On the NFL
12:18 AM CDT, May 24, 2013
To one generation, he is a salesman of opinions and pork chops.
To a previous generation, he was the only coach for the Bears.
And to another generation, he was the NFL's first great tight end, a player defenses had no answer for.
To everyone who has called Bears football a significant part of his or her life, he is a treasure, the closest thing to founder-owner-coach George Halas still among us.
More than a coach, more than a player, Mike Ditka is the Bears. And if any number never should be worn on the team again, it is 89.
Since 1946, the Bears have won it all twice. The common denominator in the championships?
Neither championship would have happened without him.
He breathed passion. He defined toughness. He embraced tradition.
No one who has come since possibly could understand what it means to be a Bear like Ditka did.
"We played for the love of the game," he told me in the first booth across from the bar at Ditka's on Chestnut this week. "It wasn't a business. It was an opportunity to make some money because you could do some things with your body that other people couldn't do. You weren't going to get rich. You better have another job. It's what you would dream about as a kid. It was fun. Everything, the injury, arguing with Halas. It was part of growing up."
If every Bear approached his job like Ditka, there would have been more Super Bowls in team history.
Ditka might have been better than anyone at holding everyone accountable — Bears players, Bears ownership, opponents, media members, even fans.
"Here's your IQ, buddy!"
Forty-six seasons after he was traded to the Eagles, Ditka still owns the Bears' tight end records for catches and receiving yards. But what stood out to former teammate Ed O'Bradovich was the way he blocked.
"Mike Ditka put the fear of God in linebackers and defensive backs," O'Bradovich said. "He went after people."
Richie Petitbon played with Ditka for each of Ditka's six seasons in Chicago. He was an NFL player for 14 years and a coach for 16 and a member of four championship teams.
"The best player I've ever been around was Mike Ditka," Petitbon said. "If he wanted to play defense he would have been a fabulous linebacker. He was a great competitor."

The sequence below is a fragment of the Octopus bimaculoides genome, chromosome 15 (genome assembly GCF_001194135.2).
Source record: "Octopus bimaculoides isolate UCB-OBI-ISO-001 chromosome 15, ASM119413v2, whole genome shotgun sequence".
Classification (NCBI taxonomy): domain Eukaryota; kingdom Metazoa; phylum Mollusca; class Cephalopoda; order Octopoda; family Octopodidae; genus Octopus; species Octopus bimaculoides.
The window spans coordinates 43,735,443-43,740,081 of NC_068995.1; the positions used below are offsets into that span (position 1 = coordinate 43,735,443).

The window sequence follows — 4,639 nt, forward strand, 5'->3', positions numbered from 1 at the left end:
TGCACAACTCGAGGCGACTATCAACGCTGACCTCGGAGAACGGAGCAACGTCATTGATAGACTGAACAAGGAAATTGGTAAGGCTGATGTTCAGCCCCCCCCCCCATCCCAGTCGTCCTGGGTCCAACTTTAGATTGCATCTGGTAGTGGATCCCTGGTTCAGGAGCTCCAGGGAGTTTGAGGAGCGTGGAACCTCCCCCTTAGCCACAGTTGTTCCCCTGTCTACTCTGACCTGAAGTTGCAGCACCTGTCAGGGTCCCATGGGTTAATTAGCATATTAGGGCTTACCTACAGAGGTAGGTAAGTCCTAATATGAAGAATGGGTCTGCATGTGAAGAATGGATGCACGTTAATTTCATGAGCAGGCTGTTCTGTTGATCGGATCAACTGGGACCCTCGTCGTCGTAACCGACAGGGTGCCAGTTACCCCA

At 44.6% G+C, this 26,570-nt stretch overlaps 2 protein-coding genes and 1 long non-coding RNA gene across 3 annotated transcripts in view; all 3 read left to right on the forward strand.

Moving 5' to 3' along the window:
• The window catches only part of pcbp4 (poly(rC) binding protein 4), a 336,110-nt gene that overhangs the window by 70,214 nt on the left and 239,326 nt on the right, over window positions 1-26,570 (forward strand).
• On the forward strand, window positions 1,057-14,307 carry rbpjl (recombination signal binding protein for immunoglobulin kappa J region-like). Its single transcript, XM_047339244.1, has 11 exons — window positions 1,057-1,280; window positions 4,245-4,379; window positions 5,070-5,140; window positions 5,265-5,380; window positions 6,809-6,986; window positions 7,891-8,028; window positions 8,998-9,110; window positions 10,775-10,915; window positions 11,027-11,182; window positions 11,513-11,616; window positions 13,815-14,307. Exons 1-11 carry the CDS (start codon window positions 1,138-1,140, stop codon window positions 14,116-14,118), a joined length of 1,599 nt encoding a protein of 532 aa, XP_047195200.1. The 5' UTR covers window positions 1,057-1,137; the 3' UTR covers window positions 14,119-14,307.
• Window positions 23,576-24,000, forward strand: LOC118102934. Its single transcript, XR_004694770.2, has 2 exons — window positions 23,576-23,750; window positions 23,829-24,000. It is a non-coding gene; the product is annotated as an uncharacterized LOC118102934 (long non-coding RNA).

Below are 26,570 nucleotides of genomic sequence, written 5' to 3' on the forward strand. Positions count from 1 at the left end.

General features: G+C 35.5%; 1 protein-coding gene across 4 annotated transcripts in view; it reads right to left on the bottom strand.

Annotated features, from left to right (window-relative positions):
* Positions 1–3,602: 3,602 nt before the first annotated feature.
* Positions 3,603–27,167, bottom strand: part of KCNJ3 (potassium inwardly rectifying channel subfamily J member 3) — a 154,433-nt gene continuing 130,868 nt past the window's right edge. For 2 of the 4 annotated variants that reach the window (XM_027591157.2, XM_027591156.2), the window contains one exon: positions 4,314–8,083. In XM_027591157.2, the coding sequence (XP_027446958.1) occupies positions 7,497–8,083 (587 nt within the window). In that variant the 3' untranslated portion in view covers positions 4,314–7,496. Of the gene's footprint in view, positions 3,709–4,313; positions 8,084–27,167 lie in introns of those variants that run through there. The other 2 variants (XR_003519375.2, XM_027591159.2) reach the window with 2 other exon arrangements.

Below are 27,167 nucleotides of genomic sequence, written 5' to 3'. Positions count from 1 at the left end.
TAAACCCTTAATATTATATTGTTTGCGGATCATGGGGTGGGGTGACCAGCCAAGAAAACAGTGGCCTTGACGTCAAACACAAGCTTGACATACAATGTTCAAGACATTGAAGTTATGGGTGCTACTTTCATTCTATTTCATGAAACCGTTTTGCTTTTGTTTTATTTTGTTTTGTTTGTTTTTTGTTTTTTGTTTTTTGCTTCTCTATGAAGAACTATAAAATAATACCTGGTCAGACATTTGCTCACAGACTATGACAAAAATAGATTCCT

That was evident from the beginning. In his 1961 rookie season, he caught 56 passes for 1,076 yards and 12 touchdowns, and the rest of the NFL had no idea how to defend against him.
"Nobody knew what the hell a tight end was," Ditka said. "Halas and (assistant coach) Luke Johnsos were designing a lot of plays for me. They had a great concept. In those days you were covered by a linebacker or safety, and they weren't cover guys. You could beat them."
And beat them he did. But he paid a price.
Ditka has had foot surgery, shoulder surgery, two knee surgeries and two hip surgeries. He also suffered a heart attack while he was a coach and a stroke more recently.
He wouldn't change any of it though.
"If you could have as much fun as I had playing football, and get complimented for it, that's pretty good," he said. "I watch some of these guys playing, and I know I had a lot more fun than they're having. And the game meant a lot more to me."
It meant a lot more to him than a lot of coaches too. How many of them could you imagine breaking their hand by punching a locker in a pregame speech?
Ditka won two NFL championships as a player, one as an assistant coach and one as a head coach. The most special was in 1985.
"When you do it as a head coach like in '85, it surpasses everything because it is an organizational thing," he said. "Everybody is involved — scouts, coaches, management, players. That's what I enjoyed about it."
Always, it was about the team with Ditka.
It probably was unintentional. Maybe it was our minds playing tricks on us, but when the team came out with that logo of a roaring bear's head in the 1980s, it appropriately looked a little like a man as well as an animal.
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